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KTH, School of Industrial Engineering and Management (ITM), Energy Technology, Heat and Power Technology.ORCID iD: 0000-0001-9923-4189
KTH, School of Industrial Engineering and Management (ITM), Energy Technology, Heat and Power Technology.
2013 (English)In: American Solar Energy Society (ASES) - SOLAR2013, 2013Conference paper (Refereed)
Abstract [en]

A desired feature of solar power systems would be to continue producing at high output a few hours after sunset in order to cover local peak loads. An energy storage system would be able to help with solving this problem. The simplest and most cost-effective energy storage method is a thermal accumulator, where hot water or another fluid is stored at a given temperature higher than the surroundings. Conversion of thermal energy into mechanical power when compared to photovoltaic systems, however, is limited in efficiency and requires comparatively complex equipment, which might not be as cost-effective as desired, suffer from low reliability and require frequent maintenance.

The thermal path of converting solar energy into electricity is certainly promising but has largely been underestimated and underutilized. Several thermal-to-electricity energy conversion technologies already exist in either conventional form or at close-to-commercialization phase and can be further optimized and adapted to low-cost low-temperature solutions. Combined heat and power (cogeneration) facilities at small scales can be attractive for a quicker and wider deployment in solar-rich locations.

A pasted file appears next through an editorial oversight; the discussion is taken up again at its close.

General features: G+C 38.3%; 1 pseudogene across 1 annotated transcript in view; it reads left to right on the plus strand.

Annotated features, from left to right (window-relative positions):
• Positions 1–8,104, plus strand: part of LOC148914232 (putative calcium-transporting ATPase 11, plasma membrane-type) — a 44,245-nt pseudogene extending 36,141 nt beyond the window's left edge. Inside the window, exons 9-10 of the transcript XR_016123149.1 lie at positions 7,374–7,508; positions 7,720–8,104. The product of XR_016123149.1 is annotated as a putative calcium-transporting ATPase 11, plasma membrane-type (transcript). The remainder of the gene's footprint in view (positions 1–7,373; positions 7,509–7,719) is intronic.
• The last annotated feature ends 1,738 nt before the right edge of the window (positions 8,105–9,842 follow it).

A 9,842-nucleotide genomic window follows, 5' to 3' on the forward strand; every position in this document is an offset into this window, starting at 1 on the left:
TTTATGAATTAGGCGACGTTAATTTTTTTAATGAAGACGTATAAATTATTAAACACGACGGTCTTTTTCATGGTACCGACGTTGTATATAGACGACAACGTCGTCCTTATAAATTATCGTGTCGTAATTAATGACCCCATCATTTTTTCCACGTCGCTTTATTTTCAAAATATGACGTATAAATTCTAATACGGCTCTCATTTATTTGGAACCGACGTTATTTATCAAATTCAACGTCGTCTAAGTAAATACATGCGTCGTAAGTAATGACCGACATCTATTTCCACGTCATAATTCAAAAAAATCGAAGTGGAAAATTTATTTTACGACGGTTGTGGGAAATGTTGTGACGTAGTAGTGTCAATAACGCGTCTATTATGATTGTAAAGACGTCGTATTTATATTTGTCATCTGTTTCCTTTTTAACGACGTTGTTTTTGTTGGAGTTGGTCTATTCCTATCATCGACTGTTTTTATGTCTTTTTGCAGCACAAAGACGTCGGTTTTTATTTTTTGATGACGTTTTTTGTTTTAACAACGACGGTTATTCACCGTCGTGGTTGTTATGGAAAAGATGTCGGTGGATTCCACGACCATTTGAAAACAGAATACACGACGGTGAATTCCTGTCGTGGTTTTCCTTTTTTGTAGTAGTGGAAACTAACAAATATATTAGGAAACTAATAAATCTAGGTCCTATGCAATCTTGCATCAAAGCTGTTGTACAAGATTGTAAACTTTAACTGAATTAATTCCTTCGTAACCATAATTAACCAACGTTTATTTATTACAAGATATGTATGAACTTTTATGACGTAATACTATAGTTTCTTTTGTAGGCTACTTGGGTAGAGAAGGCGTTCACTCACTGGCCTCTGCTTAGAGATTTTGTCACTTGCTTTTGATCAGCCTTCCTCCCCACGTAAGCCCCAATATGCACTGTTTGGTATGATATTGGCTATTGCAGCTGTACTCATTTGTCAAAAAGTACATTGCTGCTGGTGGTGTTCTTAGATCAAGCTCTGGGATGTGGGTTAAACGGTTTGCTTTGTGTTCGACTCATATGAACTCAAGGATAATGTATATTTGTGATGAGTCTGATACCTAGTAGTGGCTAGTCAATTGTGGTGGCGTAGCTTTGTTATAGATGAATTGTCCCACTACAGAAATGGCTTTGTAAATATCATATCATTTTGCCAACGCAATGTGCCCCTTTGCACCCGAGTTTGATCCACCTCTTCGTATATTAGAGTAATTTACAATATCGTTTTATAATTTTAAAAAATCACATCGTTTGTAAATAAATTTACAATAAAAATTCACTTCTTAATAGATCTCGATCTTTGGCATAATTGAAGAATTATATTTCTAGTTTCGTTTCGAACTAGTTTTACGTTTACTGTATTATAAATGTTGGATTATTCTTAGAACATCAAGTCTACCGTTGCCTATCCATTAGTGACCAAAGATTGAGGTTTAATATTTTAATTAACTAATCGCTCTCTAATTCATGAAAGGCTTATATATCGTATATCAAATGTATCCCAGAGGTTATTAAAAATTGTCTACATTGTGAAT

This study evaluates and compares several candidates for the conversion of low-temperature solar thermal energy into power and examines their technical feasibility and thermodynamic performance, as well as their potential for low-investment strategies and integration with thermal energy storage. With temperatures in the solar collectors limited to 150

oC (300 oF), the suggested energy conversion techniques include flat plate and evacuated tube solar collectors combined with low-parameter steam Rankine cycles or turbocharger derivative Brayton cycles, organic Rankine cycles and novel thermoelectric solutions.

Results show that common steam, organic, or air expansion cycles optimized for low parameter applications are feasible for further development and deployment in the near future, based on established components featuring turbines derived from commercial products. Thermal-to-electricity efficiency of around 5% - 12% and solar-to-electricity efficiency of around 4 – 8% can be achieved by some of the cycle alternatives at their best operational conditions.

Place, publisher, year, edition, pages
Keyword [en]
solar thermal electricity, low-temperature, low-enthalpy, thermal storage, energy conversion
National Category
Energy Engineering
URN: urn:nbn:se:kth:diva-128443OAI: diva2:647548
American Solar Energy Society (ASES) - SOLAR2013, Baltimore, April 2013

QC 20130924

Available from: 2013-09-11 Created: 2013-09-11 Last updated: 2013-09-24Bibliographically approved

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